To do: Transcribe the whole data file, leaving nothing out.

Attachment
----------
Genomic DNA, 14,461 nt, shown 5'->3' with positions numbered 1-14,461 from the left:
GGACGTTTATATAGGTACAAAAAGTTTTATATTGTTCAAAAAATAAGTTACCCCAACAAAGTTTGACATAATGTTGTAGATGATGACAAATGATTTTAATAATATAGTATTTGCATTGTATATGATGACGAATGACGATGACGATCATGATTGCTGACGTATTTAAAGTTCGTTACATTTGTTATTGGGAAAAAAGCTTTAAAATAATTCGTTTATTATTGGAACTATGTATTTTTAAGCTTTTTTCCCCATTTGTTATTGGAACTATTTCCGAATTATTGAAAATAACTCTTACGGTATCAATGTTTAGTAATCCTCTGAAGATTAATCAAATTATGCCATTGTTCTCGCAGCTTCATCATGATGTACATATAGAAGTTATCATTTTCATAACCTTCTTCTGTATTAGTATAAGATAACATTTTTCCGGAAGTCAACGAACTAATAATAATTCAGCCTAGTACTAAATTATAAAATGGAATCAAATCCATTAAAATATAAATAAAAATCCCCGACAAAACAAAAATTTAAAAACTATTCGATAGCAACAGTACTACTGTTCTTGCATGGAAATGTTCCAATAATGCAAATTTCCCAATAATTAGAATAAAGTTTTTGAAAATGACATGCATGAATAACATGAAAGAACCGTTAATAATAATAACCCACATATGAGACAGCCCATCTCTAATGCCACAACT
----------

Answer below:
Genomic DNA, 14,461 nt, shown 5'->3' with positions numbered 1-14,461 from the left:
GGACGTTTATATAGGTACAAAAAGTTTTATATTGTTCAAAAAATAAGTTACCCCAACAAAGTTTGACATAATGTTGTAGATGATGACAAATGATTTTAATAATATAGTATTTGCATTGTATATGATGACGAATGACGATGACGATCATGATTGCTGACGTATTTAAAGTTCGTTACATTTGTTATTGGGAAAAAAGCTTTAAAATAATTCGTTTATTATTGGAACTATGTATTTTTAAGCTTTTTTCCCCATTTGTTATTGGAACTATTTCCGAATTATTGAAAATAACTCTTACGGTATCAATGTTTAGTAATCCTCTGAAGATTAATCAAATTATGCCATTGTTCTCGCAGCTTCATCATGATGTACATATAGAAGTTATCATTTTCATAACCTTCTTCTGTATTAGTATAAGATAACATTTTTCCGGAAGTCAACGAACTAATAATAATTCAGCCTAGTACTAAATTATAAAATGGAATCAAATCCATTAAAATATAAATAAAAATCCCCGACAAAACAAAAATTTAAAAACTATTCGATAGCAACAGTACTACTGTTCTTGCATGGAAATGTTCCAATAATGCAAATTTCCCAATAATTAGAATAAAGTTTTTGAAAATGACATGCATGAATAACATGAAAGAACCGTTAATAATAATAACCCACATATGAGACAGCCCATCTCTAATGCCACAACT